This circuit doesn't care what the voltage of the incoming PWM signal is (3.3V or 5V controller.) However, since this would invert the logic of the incoming PWM signal, we need to invert the PWM logic before it hits the NPN transistor shown by putting another NPN in front of it. That inverts the logic back to its proper state, but means the absence of a PWM signal would yield no LED output. To fix that, we can add a pull-up resistor to the base of the of the new NPN. I haven't tested (or even simulated) this circuit, but I think it does everything you want:
    PWM-ZXLD1360.jpg
     
  4. ebeowulf17

    Active Member

    Aug 12, 2014
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    On second thought, I may have overlooked one thing. I think I addressed the operational logic and the handling of no PWM signal, and this circuit definitely won't care if the PWM input is at 3.3V or 5V, but I'm not 100% sure what the PWM source will think of the voltage in this circuit...

    I'm not sure what the microcontroller GPIO pins can handle. When the pin goes low and we've got VCC feeding into the microcontroller through R2 and R1, will it be effected by the voltage of VCC, which may be significantly higher?

    What voltage do you plan to run your board and ZXLD1360 at? Will they be running at whatever voltage the microcontroller is running at? Or will they be on their own power supply at a different voltage? Depending on how great the disparity in voltages is and how the GPIO pins handle sinking current, my circuit might need modifications to protect the microcontroller output. Either way, R1 and R2 could be set so that the current would be negligible, but I don't know if the GPIO pins care about voltage above their own power supply voltage being applied to them.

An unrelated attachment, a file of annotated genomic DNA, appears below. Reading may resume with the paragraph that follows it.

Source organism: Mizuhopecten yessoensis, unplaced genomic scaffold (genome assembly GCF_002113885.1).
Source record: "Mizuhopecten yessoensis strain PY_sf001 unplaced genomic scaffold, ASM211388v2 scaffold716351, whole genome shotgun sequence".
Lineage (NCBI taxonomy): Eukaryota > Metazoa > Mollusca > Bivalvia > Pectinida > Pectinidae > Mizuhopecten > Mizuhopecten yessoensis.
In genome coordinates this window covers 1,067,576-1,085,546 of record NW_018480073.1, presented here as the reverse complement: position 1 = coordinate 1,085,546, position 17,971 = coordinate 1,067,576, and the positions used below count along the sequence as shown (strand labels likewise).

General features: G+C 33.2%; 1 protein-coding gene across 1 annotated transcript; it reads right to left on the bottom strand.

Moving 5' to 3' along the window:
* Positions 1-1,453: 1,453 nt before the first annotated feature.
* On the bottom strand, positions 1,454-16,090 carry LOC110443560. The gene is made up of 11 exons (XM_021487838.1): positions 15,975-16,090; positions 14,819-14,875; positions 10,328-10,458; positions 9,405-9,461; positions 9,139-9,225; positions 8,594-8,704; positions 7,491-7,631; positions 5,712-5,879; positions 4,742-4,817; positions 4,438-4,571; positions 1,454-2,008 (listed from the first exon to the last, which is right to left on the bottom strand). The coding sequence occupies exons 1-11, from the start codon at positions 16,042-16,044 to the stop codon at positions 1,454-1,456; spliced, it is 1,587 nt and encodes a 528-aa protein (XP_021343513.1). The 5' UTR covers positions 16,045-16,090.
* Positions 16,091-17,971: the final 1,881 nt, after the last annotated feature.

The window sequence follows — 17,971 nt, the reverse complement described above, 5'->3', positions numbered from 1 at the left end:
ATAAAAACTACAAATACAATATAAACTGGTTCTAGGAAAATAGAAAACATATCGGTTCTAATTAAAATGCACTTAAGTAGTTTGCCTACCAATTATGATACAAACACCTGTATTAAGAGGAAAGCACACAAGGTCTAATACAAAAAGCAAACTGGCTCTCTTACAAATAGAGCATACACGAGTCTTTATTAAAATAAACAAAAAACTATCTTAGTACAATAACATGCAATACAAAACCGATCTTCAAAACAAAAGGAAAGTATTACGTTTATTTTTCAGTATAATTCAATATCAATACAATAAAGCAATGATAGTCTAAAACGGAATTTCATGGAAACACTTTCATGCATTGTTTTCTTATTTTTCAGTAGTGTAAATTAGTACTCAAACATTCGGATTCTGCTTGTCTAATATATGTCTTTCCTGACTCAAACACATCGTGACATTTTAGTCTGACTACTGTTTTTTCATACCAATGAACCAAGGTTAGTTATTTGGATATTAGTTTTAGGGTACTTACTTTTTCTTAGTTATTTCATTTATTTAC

The solution (if needed) might be as simple as a Zener diode from the junction of R1 and R2 to Ground?
     
  5. ebeowulf17

    Active Member

    Aug 12, 2014
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    79
    Hmmm... now I'm thinking myself in circles.

    The more I look at it, the more I think that whatever voltage gets to the junction of R1 and R2 from VCC will have an easier path to ground through Q1 than it will through R1 and the micro's GPIO pin, and therefore the GPIO pin will never see significant voltage from this circuit.

    I'm back to feeling pretty confident that it's all right as drawn. But I'd love to hear from someone more experienced than me (which is almost anyone here!)
     
  6. ebeowulf17

    Active Member

    Aug 12, 2014
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    79
    Well, my uncertainty prompted me to finally try LTspice for the first time (been meaning to do this for a while now.)

    I've simulated this circuit with both 3.3V and 5V supplies for the transistors and with PWM inputs at 3.3V and 5.0V, as well as floating input. With a floating input, the adjust pin goes to 1.25V (meaning full LED output current as set elsewhere in the ZXLD1360 configuration) and with a PWM input (regardless of whether at 3.3 or 5 volts,) the adjust pin matches the PWM signal, but at 1.25V, and with no logic reversal.

    V1 and R4 are just there to simulate the internal 1.25V reference voltage and pullup resistor described in the datasheet. Hopefully I set this simulation up correctly.

    Pretty sure this matches the OP's requirements.
    PWM-ZXLD1360.jpg
    PWM-ZXLD1360_plot.jpg
     
  7. ebeowulf17

    Active Member

    Aug 12, 2014
    678
    79
    There's also a really simple circuit that ALMOST works. On the high cycles, the PWM signal gets through perfectly, but on the low cycles, the adjust pin only drops to whatever the forward voltage of the chosen diode is (~110mV as drawn,) meaning the LED current will not track accurately - probably not noticeable at mid to high duty cycles, but it definitely won't be right at very low duty cycles... but it's the simplest circuit imaginable!

    PWM-ZXLD1360_diode.jpg
    PWM-ZXLD1360_diode_plot.jpg